Welcome to One Year In, a feature in which Eater sits down for a chat with the chefs and owners of restaurants celebrating their one year anniversary.
[Photo: Hill Country]
It was mid-March of last year that Marc Glosserman brought his wildly successful New York barbecue restaurant Hill Country down to DC. There was a lot of anticipation out there for the pitchers of Shiner, the moist brisket and the Blue Bell ice cream — and a fair amount of confusion, too, over their meal ticket system and cafeteria-style lines. Today, Glosserman reflects on bringing Hill Country to Penn Quarter, lessons learned and what's next for the barbecue restaurant.
I know you're from Bethesda. Was DC always the next step?
DC was always top of the list for expansion. In fact, even before we opened in New York, I had even considered for a brief period of time, Washington, DC, as a first location for Hill Country. I don't think it was a foregone conclusion it was going to be the second city we wanted to go to, but it was top of the list. But ultimately when we kind of considered all of the various things that we thought were important in terms of planting our flag in another market and optimizing our chances at succeeding, Washington just fit the bill on so many levels. And certainly not least of which was the fact that I grew up in the Washington area and was familiar with the market and still have strong ties to the city.
What made you realize it was time?
The idea of being able to recreate an authentic or close to authentic central Texas barbecue experience and share that with a city that I had a connection to was one of the things that drove me to open Hill Country in the first place and why I've always been so enthusiastic about it and always knew I wanted to have that experience in other places. We certainly didn't want to grow too fast. We wanted to make sure that we were at a level of stability with our first restaurant. I think that after about two years we felt it was time.
And how did the build go?
It was a tough buildout. The space that we're in, it's an old building. I think it was built sometime in the 1920s. Our landlord had plans to do a whole gut renovation of the building, so after we signed our lease, they spent about six to eight months just gutting the building. But we had to put in all brand new mechanical systems. We had to bring new electrical lines to the building. Everything had to be upgraded. The landlord put in a new elevator and a staircase. We had to dig out part of the basement in order to lower the floor so we could get the ceiling heights that we wanted for people that were going to be seated downstairs. When you go into old buildings, things just kind of come out of the woodwork as you pull away the layers of plaster. One setback after another. So we were delayed significantly.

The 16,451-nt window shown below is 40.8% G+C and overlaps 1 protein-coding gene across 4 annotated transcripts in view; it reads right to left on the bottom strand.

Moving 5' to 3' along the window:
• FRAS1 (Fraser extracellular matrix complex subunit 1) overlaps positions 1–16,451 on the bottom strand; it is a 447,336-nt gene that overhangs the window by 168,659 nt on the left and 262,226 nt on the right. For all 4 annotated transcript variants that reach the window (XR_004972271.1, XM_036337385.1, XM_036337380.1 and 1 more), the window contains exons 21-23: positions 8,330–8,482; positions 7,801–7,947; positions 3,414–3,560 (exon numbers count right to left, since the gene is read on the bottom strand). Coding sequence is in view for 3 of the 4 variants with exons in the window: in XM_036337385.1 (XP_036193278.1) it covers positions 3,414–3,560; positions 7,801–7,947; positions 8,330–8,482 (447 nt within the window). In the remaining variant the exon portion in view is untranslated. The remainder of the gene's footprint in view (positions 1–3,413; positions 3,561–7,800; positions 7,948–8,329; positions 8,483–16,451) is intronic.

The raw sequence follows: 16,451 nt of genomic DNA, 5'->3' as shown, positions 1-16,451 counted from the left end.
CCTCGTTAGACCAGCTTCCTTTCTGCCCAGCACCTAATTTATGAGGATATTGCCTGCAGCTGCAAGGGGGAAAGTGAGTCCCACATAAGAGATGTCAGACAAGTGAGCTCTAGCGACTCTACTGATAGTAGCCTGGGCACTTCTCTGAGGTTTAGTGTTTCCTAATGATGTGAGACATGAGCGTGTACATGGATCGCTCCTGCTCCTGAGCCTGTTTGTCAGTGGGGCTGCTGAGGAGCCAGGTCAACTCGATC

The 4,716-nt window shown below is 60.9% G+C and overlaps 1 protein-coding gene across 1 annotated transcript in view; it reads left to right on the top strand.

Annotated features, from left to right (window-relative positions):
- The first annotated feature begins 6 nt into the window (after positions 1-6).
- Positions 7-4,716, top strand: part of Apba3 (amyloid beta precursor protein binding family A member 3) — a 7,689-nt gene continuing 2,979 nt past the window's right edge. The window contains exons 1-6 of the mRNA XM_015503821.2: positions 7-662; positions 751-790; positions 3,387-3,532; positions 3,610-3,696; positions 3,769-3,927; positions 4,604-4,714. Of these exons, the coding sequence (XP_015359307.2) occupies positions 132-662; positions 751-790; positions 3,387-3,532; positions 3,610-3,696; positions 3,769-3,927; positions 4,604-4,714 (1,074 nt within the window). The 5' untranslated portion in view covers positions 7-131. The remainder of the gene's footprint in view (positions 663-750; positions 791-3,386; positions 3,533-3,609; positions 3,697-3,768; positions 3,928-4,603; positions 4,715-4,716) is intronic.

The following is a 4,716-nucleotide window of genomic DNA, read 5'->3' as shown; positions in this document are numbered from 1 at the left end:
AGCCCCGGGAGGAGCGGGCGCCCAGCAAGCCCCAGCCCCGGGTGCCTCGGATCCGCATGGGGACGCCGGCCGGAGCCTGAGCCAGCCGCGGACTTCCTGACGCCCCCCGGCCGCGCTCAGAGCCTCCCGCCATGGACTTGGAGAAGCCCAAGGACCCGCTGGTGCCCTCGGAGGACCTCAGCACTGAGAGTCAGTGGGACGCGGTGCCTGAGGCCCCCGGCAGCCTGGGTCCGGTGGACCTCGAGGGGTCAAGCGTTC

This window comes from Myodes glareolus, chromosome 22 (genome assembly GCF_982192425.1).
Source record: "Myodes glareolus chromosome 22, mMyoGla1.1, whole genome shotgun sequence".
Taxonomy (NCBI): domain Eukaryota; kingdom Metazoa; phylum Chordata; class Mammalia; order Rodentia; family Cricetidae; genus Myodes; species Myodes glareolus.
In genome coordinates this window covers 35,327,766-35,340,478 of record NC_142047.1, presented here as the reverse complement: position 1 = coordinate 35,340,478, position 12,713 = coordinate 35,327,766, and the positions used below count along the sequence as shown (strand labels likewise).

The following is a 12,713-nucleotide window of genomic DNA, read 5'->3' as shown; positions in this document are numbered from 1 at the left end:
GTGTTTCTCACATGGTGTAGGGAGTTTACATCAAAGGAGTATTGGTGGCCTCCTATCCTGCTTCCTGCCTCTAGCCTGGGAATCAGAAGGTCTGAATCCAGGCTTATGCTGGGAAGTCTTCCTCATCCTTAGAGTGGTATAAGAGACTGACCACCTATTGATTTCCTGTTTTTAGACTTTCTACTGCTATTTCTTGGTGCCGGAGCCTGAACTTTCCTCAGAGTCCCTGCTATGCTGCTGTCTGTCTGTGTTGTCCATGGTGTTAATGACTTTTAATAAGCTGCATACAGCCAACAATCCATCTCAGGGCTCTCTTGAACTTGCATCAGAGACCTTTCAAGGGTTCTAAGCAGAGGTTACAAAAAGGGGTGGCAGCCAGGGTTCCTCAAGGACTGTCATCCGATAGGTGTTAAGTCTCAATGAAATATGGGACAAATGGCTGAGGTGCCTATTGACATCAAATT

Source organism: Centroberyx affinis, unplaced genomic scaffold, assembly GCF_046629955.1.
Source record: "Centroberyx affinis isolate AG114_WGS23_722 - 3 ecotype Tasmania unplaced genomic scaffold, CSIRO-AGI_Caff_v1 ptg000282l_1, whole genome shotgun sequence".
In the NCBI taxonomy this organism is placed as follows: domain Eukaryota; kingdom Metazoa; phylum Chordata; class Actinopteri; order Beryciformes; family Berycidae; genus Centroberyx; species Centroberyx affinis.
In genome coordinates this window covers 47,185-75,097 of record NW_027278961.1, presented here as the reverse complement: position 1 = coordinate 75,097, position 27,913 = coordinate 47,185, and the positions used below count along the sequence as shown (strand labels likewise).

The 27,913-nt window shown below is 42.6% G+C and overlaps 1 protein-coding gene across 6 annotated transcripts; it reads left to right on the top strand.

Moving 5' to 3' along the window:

How did you find it different than opening in New York?
Well, when we opened in New York, it was our first one and I didn't know what to expect. I didn't have any background in the restaurant business. And the big difference opening in Washington is that we had a track record so there were expectations because we had been so successful in New York. And we knew that we were going to be measured against people's expectations. And probably scrutinized more. I think that put an added level of pressure on us because we wanted to not only do as well as we had done in New York, but hopefully improve on our New York restaurant.
What sort of things did you change?
We have a much bigger bar in Washington upstairs. The other major thing that we did was we created a whole separate area in the back of the restaurant, which is where all of the food is. That's all contained in one section of the restaurant. And the dining room is just adjacent to it. That's what we had hoped to do in our first restaurant but because we didn't have the space the marketplace and the counters in New York, they're jutting into the dining room. There are certain aspects of it that make it potentially a bit more intimate and quirky because of that, but traditional Texas barbecue joints usually have your room where you go and get your meats in the back.